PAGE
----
Paul says that he has no one else like Timothy. He takes a genuine interest in their welfare. He reminds them that they know about Timothy’s service along side Paul. He had proven himself faithful like a son, working with his father. This is high praise indeed.

Paul was sending Timothy to them to let them know how Paul was doing. He was waiting for the decision regarding the charges against him and would send Timothy as soon as the verdict was reached. He was also sending Timothy to them so that he could return to Paul or send word to him and give him good news about how the church in Philippi was doing. And the reason he would choose Timothy to do the job was his confidence in Timothy as a Christian worker, who was working out his salvation and living a life that shone like a star in the dark world of Rome.

Notice what Paul has to say about Epaphroditus as we read 2:25-30. But I think it necessary to send back to you Epaphroditus, my brother, fellow worker, and fellow soldier, who is your messenger, whom you sent to take care of my needs. For he longs for all of you and is distressed because you heard he was ill. Indeed, he was ill, and almost died. But God had mercy on him, and not on him only but also on me, to spare me sorrow upon sorrow. Therefore I am all the more eager to send him, so that when you see him again you may be glad and I may have less anxiety. Welcome him in the Lord with great joy, and honour men like him, because he almost died for the work of Christ, risking his life to make up for the help you could not give.”

I am sure you noted Paul refers to Epaphroditus as his brother, his fellow worker and fellow soldier. He was a serving brother and he shared in the ministry as a worker and then as a soldier in the battle in which Paul found himself. Epaphroditus was a warrior for the kingdom of God. High praise indeed.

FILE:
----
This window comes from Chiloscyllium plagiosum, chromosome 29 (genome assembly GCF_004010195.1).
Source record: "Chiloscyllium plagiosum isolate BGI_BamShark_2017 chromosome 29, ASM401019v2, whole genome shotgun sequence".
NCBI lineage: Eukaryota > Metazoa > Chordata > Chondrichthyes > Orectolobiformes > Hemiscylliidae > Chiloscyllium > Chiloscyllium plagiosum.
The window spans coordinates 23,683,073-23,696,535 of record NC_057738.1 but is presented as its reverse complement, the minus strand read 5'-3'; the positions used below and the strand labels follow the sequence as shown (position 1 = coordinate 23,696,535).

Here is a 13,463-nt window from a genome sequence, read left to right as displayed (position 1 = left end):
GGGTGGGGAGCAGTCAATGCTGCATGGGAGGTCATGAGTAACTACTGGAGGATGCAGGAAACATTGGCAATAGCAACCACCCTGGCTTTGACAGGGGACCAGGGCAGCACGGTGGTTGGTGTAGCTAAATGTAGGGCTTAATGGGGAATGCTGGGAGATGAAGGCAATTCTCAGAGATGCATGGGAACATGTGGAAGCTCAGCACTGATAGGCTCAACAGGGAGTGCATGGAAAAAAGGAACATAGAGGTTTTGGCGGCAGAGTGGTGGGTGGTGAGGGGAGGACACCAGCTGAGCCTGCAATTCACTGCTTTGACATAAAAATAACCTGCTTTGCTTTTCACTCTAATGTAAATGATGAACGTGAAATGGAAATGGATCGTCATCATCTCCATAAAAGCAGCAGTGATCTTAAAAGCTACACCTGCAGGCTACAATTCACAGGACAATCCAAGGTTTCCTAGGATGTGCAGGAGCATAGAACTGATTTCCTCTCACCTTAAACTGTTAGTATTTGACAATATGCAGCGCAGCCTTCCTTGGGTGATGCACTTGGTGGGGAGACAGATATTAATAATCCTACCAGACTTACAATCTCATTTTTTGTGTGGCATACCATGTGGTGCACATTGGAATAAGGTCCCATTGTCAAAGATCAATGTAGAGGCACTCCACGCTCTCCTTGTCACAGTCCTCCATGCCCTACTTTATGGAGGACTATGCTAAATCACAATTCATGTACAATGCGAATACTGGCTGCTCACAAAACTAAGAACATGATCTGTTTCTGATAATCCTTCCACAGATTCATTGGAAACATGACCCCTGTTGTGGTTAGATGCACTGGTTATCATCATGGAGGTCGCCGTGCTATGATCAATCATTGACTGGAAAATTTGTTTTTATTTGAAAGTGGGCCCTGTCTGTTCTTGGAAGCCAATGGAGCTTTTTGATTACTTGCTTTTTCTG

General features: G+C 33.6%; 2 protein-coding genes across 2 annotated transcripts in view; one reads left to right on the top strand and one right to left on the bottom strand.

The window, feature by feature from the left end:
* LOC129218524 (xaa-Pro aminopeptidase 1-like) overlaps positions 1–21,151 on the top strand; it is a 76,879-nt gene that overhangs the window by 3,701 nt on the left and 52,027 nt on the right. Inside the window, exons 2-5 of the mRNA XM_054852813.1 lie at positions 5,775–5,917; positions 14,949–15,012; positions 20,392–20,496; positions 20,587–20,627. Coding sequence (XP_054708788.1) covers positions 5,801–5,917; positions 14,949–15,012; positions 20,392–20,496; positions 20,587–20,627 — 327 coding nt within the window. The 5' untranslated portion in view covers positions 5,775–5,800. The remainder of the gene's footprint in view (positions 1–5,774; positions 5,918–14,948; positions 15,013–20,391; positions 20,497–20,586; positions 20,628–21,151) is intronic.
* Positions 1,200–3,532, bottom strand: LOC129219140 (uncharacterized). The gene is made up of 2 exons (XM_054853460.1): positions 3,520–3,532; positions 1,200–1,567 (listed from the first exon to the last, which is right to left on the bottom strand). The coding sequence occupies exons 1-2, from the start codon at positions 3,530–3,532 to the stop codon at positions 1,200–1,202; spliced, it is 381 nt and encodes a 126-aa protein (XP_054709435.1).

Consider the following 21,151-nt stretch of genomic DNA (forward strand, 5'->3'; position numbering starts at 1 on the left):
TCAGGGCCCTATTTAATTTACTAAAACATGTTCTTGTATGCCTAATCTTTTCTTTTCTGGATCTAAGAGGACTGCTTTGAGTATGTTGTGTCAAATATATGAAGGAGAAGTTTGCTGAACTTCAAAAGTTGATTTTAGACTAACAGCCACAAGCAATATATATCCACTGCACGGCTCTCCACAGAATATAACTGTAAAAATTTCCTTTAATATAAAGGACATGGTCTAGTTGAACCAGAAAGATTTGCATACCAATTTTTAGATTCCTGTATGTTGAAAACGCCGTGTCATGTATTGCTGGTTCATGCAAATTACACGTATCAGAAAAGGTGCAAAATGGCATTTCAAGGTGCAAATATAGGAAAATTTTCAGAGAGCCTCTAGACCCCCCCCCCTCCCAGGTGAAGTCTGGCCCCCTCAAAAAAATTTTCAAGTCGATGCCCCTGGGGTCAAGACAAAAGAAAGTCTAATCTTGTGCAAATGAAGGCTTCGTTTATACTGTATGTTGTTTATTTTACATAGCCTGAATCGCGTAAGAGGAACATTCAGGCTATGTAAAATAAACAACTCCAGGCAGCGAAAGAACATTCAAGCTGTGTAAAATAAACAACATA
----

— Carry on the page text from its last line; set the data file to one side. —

And when Paul refers to him as the messenger of the church sent to care for him, he uses a word which means not just messenger but could also be translated apostle. Paul also notes the caring nature of Epaphroditus shown in his being in distress because his illness had caused his friends back home to be concerned for him. He got homesick at that point it appears. He longed for them.

Paul makes clear his pleasure in the service of Epaphroditus when he tells the church to honour people like him because he almost died for the work of Christ. He points out that Epaphroditus risked his life to give the help the church wanted to provide for Paul. And Paul wants us to emulate both Timothy and Epaphroditus.

Let us all work with God by doing everything without complaining or arguing so that we may become blameless and pure, children of God without fault in a crooked and depraved generation, in which we shine like stars in the universe as we hold out the word of life.

This is a challenge fit for someone just like you. This is written to you both in the singular and the plural just as it was for the folks who made up the church in Philippi. So, let’s make every effort to work out our salvation as God works in us to enable us to so prosper in our spiritual lives. You are not in this alone, but you must work with God for it to happen. Joyfully enjoin the battle! Work out your salvation into every area of your life – and SHINE FOR JESUS!

Ron MacKinnon